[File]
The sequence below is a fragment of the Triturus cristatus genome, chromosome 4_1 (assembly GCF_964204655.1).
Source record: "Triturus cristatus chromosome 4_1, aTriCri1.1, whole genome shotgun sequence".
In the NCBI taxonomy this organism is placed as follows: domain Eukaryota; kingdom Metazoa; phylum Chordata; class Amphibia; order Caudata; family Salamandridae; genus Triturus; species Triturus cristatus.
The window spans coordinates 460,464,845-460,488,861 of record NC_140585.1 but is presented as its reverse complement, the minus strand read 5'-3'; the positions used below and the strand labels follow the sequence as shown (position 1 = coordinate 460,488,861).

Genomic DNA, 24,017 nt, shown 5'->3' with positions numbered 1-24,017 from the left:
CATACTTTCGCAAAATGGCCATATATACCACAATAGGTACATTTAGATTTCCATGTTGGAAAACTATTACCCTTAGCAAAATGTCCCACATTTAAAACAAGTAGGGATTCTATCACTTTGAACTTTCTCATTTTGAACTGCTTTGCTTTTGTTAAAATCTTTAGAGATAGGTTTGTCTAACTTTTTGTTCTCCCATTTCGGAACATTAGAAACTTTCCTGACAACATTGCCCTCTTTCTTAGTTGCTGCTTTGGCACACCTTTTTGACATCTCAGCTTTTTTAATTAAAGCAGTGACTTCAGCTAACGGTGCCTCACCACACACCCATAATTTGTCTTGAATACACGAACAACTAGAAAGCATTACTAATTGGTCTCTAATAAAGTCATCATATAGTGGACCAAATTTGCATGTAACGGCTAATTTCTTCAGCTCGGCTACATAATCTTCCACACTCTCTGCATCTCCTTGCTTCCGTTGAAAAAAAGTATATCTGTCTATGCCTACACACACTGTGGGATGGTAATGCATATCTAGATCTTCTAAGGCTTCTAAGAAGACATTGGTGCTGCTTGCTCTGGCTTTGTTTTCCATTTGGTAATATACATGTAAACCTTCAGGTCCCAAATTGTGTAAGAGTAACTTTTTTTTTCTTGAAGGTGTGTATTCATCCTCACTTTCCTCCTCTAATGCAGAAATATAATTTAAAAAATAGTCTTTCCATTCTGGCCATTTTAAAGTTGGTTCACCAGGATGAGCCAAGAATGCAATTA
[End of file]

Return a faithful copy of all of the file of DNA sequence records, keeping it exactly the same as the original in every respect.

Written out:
The sequence below is a fragment of the Triturus cristatus genome, chromosome 4_1 (assembly GCF_964204655.1).
Source record: "Triturus cristatus chromosome 4_1, aTriCri1.1, whole genome shotgun sequence".
In the NCBI taxonomy this organism is placed as follows: domain Eukaryota; kingdom Metazoa; phylum Chordata; class Amphibia; order Caudata; family Salamandridae; genus Triturus; species Triturus cristatus.
The window spans coordinates 460,464,845-460,488,861 of record NC_140585.1 but is presented as its reverse complement, the minus strand read 5'-3'; the positions used below and the strand labels follow the sequence as shown (position 1 = coordinate 460,488,861).

Genomic DNA, 24,017 nt, shown 5'->3' with positions numbered 1-24,017 from the left:
CATACTTTCGCAAAATGGCCATATATACCACAATAGGTACATTTAGATTTCCATGTTGGAAAACTATTACCCTTAGCAAAATGTCCCACATTTAAAACAAGTAGGGATTCTATCACTTTGAACTTTCTCATTTTGAACTGCTTTGCTTTTGTTAAAATCTTTAGAGATAGGTTTGTCTAACTTTTTGTTCTCCCATTTCGGAACATTAGAAACTTTCCTGACAACATTGCCCTCTTTCTTAGTTGCTGCTTTGGCACACCTTTTTGACATCTCAGCTTTTTTAATTAAAGCAGTGACTTCAGCTAACGGTGCCTCACCACACACCCATAATTTGTCTTGAATACACGAACAACTAGAAAGCATTACTAATTGGTCTCTAATAAAGTCATCATATAGTGGACCAAATTTGCATGTAACGGCTAATTTCTTCAGCTCGGCTACATAATCTTCCACACTCTCTGCATCTCCTTGCTTCCGTTGAAAAAAAGTATATCTGTCTATGCCTACACACACTGTGGGATGGTAATGCATATCTAGATCTTCTAAGGCTTCTAAGAAGACATTGGTGCTGCTTGCTCTGGCTTTGTTTTCCATTTGGTAATATACATGTAAACCTTCAGGTCCCAAATTGTGTAAGAGTAACTTTTTTTTTCTTGAAGGTGTGTATTCATCCTCACTTTCCTCCTCTAATGCAGAAATATAATTTAAAAAATAGTCTTTCCATTCTGGCCATTTTAAAGTTGGTTCACCAGGATGAGCCAAGAATGCAATTA